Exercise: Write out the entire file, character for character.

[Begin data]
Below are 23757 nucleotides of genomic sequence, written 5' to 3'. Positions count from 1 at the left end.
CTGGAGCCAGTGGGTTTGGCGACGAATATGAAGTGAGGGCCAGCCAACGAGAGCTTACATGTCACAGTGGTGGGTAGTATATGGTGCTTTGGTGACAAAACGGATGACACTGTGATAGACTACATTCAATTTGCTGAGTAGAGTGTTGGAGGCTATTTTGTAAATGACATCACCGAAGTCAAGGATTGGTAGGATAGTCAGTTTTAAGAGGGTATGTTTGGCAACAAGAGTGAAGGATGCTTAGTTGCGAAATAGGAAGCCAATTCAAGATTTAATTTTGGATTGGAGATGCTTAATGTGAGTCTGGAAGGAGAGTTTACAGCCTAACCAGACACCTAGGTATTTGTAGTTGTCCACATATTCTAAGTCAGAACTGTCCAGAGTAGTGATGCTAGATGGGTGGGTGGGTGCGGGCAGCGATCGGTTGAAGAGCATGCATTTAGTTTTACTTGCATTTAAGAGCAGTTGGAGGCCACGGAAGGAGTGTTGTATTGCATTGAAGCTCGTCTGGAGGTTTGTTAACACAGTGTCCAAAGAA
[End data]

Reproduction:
Below are 23757 nucleotides of genomic sequence, written 5' to 3'. Positions count from 1 at the left end.
CTGGAGCCAGTGGGTTTGGCGACGAATATGAAGTGAGGGCCAGCCAACGAGAGCTTACATGTCACAGTGGTGGGTAGTATATGGTGCTTTGGTGACAAAACGGATGACACTGTGATAGACTACATTCAATTTGCTGAGTAGAGTGTTGGAGGCTATTTTGTAAATGACATCACCGAAGTCAAGGATTGGTAGGATAGTCAGTTTTAAGAGGGTATGTTTGGCAACAAGAGTGAAGGATGCTTAGTTGCGAAATAGGAAGCCAATTCAAGATTTAATTTTGGATTGGAGATGCTTAATGTGAGTCTGGAAGGAGAGTTTACAGCCTAACCAGACACCTAGGTATTTGTAGTTGTCCACATATTCTAAGTCAGAACTGTCCAGAGTAGTGATGCTAGATGGGTGGGTGGGTGCGGGCAGCGATCGGTTGAAGAGCATGCATTTAGTTTTACTTGCATTTAAGAGCAGTTGGAGGCCACGGAAGGAGTGTTGTATTGCATTGAAGCTCGTCTGGAGGTTTGTTAACACAGTGTCCAAAGAA